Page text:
As a student myself, online learning is a platform that I have been using for a few weeks and without doubt, this new and strange concept poses great challenges. 


Cutting straight to the point, many disadvantages that have been a result of these exigent times of learning are; children without access to internet or wifi pose great disadvantage in impact to their learning, also, the struggles of finding a quiet space in a family home with everyone in the household working from home is difficult, especially when considering the dynamic of a family home. Additionally, the reliability of a laptop and getting used to online learning platforms can make things more stressful, the dependency of technology can be very unreliable! The lack of support from teachers face to face also creates communication and understanding of the lesson more difficult.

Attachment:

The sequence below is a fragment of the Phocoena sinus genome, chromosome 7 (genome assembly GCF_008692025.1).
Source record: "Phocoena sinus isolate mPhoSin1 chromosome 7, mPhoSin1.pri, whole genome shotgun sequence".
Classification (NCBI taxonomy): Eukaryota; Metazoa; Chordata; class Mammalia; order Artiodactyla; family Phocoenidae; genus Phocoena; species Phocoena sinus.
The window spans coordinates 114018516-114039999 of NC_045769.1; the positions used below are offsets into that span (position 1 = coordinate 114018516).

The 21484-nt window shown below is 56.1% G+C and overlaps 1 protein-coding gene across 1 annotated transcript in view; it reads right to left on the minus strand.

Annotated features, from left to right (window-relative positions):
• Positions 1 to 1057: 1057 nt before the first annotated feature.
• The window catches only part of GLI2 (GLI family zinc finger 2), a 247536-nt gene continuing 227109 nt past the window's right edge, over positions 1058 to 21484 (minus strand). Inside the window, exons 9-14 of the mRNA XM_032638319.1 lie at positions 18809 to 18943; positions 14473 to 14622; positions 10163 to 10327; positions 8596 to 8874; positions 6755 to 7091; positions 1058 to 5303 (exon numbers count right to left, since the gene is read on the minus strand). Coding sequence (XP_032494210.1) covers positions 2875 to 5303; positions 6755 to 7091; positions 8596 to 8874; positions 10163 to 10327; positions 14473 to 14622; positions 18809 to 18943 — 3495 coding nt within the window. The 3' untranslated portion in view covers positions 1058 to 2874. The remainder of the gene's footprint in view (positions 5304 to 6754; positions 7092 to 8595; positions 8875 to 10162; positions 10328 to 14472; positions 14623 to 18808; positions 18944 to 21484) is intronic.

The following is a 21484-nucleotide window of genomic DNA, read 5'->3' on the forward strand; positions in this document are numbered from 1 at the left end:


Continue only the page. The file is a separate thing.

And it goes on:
What is the government doing to support those without internet access? 


On the 12th January the Education Secretary Gavin Robinson promised an extra 300,000 laptops to help disadvantaged children in England learn at home. The department says the additional 300,000 laptops and tablets lifts government investment by another £100m, meaning over £400m will have been invested in supporting disadvantaged children who need help with access to technology during the pandemic. However, can we rely on this imposition? And how long will disadvantaged children be waiting for support for remote learning? With already two weeks of remote learning imposed, times are already challenging. 


On a positive note, The Department for Education says schools are “well-prepared to deliver remote education”, with 560,000 laptops and tablets given to schools already last year, and a further 100,000 this week. 

The circumstances also propose the opportunity of learning more about the platforms schools are using to present classes online. Platforms like Google Meet and Zoom have excelled in their usage causing many people to be educated about their successful purpose in online face to face experiences, and having the ability to deliver lessons and communication between students and teachers.


With the expectation of pupils returning back to school after the February half-term, hopefully on the behalf of students and teachers, this is the last time remote learning will need to be utilised.